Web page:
CEDAR RAPIDS — The Linn County Drug Treatment Court has received a $1.8 million grant to help eliminate housing barriers for drug offenders who struggle to find stable housing because of their felony record and bad credit.
The Linn court may be the first one in Iowa to receive this federal five-year recovery-based housing grant, said Rob Metzger, treatment services manager with the 6th Judicial District Department of Correctional Services. About 85 percent to 90 percent of recovering drug offenders have housing issues because of criminal record or poor credit.
6th Judicial District Judge Fae Hoover-Grinde, who presides over the drug court, said stable housing helps the offenders be more successful because they don’t have to worry about where they are going to sleep. They have so many other challenges to handle with — staying sober, gaining employment and working to rebuild relationships with family and friends — so housing can now be one less problem, she said.
Many times, these offenders are limited on where they can live because landlords won’t rent to them, but the grant provides a housing specialist through Resources for Human Development, a nonprofit that can find affordable housing and foster landlords to work with the court, to join the drug court team.
The grant also can provide financial help for some, such as with rental deposits and first- or last-month rents, Metzger said.
Hoover-Grinde said she will never forget a court graduate for being so proud that he could buy a house. He lost his housing because of his drug addiction and never thought he would be able to purchase a house.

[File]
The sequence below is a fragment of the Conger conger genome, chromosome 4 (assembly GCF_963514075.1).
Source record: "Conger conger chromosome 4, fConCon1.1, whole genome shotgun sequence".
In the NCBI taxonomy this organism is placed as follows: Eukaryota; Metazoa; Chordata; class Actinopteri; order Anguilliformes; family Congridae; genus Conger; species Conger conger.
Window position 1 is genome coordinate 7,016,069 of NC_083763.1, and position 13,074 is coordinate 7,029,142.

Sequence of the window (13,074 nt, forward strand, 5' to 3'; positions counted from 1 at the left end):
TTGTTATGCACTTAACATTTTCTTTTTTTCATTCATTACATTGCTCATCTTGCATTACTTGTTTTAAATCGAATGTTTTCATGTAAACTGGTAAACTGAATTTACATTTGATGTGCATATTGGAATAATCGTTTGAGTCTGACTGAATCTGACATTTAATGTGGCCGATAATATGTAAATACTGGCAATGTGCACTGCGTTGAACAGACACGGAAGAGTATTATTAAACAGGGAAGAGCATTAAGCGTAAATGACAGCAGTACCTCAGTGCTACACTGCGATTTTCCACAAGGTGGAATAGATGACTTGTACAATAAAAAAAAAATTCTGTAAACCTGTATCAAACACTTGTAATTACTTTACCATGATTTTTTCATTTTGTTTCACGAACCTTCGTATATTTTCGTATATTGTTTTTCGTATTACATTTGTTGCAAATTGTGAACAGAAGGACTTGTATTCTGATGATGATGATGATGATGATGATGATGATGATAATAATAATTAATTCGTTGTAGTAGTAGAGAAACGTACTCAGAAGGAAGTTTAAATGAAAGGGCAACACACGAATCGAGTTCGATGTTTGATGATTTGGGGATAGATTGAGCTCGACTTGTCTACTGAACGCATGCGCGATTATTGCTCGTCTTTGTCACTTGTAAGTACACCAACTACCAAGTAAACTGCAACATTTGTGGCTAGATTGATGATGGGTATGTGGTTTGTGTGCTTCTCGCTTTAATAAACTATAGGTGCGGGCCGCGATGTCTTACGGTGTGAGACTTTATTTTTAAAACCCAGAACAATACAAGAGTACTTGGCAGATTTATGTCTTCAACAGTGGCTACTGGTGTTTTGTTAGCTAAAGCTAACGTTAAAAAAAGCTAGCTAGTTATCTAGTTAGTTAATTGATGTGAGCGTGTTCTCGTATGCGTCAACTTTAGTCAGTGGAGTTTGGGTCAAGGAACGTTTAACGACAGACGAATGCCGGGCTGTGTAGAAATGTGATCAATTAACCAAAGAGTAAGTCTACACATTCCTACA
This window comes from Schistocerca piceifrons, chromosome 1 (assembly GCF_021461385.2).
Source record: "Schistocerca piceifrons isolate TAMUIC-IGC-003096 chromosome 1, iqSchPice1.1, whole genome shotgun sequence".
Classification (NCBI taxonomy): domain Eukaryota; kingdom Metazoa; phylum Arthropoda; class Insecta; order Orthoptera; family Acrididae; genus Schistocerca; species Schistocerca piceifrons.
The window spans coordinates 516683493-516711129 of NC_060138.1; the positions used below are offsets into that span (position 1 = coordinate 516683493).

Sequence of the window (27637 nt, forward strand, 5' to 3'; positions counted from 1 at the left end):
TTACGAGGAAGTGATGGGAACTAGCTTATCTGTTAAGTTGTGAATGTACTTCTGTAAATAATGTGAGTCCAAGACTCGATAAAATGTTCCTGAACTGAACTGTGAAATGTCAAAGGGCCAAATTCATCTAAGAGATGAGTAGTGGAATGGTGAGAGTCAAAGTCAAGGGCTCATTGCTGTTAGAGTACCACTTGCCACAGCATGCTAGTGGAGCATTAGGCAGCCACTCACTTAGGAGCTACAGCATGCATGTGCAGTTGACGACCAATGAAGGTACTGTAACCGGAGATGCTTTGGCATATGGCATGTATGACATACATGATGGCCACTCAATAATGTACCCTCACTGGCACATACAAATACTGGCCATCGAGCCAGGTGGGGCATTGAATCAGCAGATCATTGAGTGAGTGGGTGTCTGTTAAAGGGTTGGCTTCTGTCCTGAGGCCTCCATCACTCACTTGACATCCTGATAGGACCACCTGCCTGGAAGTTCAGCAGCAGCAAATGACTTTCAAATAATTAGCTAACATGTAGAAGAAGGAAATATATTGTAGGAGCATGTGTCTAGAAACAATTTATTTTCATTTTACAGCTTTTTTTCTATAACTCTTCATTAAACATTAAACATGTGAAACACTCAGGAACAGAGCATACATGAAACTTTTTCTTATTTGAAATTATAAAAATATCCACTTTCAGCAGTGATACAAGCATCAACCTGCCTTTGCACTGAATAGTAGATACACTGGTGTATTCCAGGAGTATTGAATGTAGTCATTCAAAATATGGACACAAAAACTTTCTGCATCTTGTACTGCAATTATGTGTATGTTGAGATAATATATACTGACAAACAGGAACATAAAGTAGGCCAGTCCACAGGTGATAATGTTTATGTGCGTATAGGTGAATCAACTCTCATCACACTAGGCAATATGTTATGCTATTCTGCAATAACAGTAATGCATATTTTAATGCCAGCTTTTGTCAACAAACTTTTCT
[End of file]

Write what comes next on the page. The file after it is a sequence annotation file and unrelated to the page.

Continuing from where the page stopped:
“That’s what so great to see,” Hoover-Grinde said.
The other part of this grant also will provide detox beds at Prelude Behavioral Services in Iowa City for drug court participants. In the past, an intoxicated offender in the program would be sent to jail for the night to sober up.
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Hoover-Grinde said spending the night in jail wasn’t ideal for these offenders because changing their behavior and keeping them out of jail is the point of the program. They ended up in the program because their substance abuse led to criminal activity. If they relapse, it’s a better situation to have them in a treatment center rather than in jail, she said.
It’s not unusual for the offender to relapse while in the program, but it may not involve them committing a new offense, only that they need a detox bed to sober up, she said. When this happens, the drug court team evaluates the situation and places sanctions or provides additional resources to the offender.
Metzger said the grant allows 40 detox beds a year at Prelude, which is probably more than enough for this drug court.
The drug court team can provide transportation for the offender to Prelude if needed, but many times family or friends can take care of it, Metzger said.
The housing specialist will start working with offenders in the next two weeks.
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